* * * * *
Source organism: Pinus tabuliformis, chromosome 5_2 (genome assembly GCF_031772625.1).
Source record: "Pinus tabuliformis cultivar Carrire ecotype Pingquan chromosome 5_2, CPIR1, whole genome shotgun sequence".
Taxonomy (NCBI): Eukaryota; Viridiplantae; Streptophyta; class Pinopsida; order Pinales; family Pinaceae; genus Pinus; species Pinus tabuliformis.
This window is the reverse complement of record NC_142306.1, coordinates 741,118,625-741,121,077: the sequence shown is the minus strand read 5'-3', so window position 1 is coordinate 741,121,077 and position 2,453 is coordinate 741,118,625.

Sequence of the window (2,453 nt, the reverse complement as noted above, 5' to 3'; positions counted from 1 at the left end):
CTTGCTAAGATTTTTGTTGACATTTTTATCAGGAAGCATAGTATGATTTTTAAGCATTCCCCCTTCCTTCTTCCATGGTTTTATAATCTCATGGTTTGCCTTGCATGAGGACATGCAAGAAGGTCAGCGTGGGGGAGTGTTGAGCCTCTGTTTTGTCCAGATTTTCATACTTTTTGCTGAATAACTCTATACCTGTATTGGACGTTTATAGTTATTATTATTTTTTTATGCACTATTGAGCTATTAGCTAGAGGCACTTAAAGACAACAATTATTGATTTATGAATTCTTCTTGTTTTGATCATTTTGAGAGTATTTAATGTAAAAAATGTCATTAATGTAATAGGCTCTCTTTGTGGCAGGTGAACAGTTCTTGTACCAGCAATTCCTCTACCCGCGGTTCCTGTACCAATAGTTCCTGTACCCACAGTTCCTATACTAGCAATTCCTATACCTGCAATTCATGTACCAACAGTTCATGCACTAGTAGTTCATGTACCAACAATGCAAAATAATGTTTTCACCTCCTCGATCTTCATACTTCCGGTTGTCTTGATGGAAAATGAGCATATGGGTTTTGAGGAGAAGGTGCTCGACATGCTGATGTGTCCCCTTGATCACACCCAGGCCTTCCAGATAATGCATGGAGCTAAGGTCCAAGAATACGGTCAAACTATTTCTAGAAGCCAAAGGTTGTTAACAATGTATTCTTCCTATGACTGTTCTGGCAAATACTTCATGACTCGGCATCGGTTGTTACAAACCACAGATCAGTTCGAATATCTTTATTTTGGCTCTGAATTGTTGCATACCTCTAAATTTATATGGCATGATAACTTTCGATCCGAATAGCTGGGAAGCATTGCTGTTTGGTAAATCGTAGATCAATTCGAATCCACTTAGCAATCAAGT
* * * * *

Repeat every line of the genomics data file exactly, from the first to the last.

Source organism: Pinus tabuliformis, chromosome 5_2 (genome assembly GCF_031772625.1).
Source record: "Pinus tabuliformis cultivar Carrire ecotype Pingquan chromosome 5_2, CPIR1, whole genome shotgun sequence".
Taxonomy (NCBI): Eukaryota; Viridiplantae; Streptophyta; class Pinopsida; order Pinales; family Pinaceae; genus Pinus; species Pinus tabuliformis.
This window is the reverse complement of record NC_142306.1, coordinates 741,118,625-741,121,077: the sequence shown is the minus strand read 5'-3', so window position 1 is coordinate 741,121,077 and position 2,453 is coordinate 741,118,625.

Sequence of the window (2,453 nt, the reverse complement as noted above, 5' to 3'; positions counted from 1 at the left end):
CTTGCTAAGATTTTTGTTGACATTTTTATCAGGAAGCATAGTATGATTTTTAAGCATTCCCCCTTCCTTCTTCCATGGTTTTATAATCTCATGGTTTGCCTTGCATGAGGACATGCAAGAAGGTCAGCGTGGGGGAGTGTTGAGCCTCTGTTTTGTCCAGATTTTCATACTTTTTGCTGAATAACTCTATACCTGTATTGGACGTTTATAGTTATTATTATTTTTTTATGCACTATTGAGCTATTAGCTAGAGGCACTTAAAGACAACAATTATTGATTTATGAATTCTTCTTGTTTTGATCATTTTGAGAGTATTTAATGTAAAAAATGTCATTAATGTAATAGGCTCTCTTTGTGGCAGGTGAACAGTTCTTGTACCAGCAATTCCTCTACCCGCGGTTCCTGTACCAATAGTTCCTGTACCCACAGTTCCTATACTAGCAATTCCTATACCTGCAATTCATGTACCAACAGTTCATGCACTAGTAGTTCATGTACCAACAATGCAAAATAATGTTTTCACCTCCTCGATCTTCATACTTCCGGTTGTCTTGATGGAAAATGAGCATATGGGTTTTGAGGAGAAGGTGCTCGACATGCTGATGTGTCCCCTTGATCACACCCAGGCCTTCCAGATAATGCATGGAGCTAAGGTCCAAGAATACGGTCAAACTATTTCTAGAAGCCAAAGGTTGTTAACAATGTATTCTTCCTATGACTGTTCTGGCAAATACTTCATGACTCGGCATCGGTTGTTACAAACCACAGATCAGTTCGAATATCTTTATTTTGGCTCTGAATTGTTGCATACCTCTAAATTTATATGGCATGATAACTTTCGATCCGAATAGCTGGGAAGCATTGCTGTTTGGTAAATCGTAGATCAATTCGAATCCACTTAGCAATCAAGT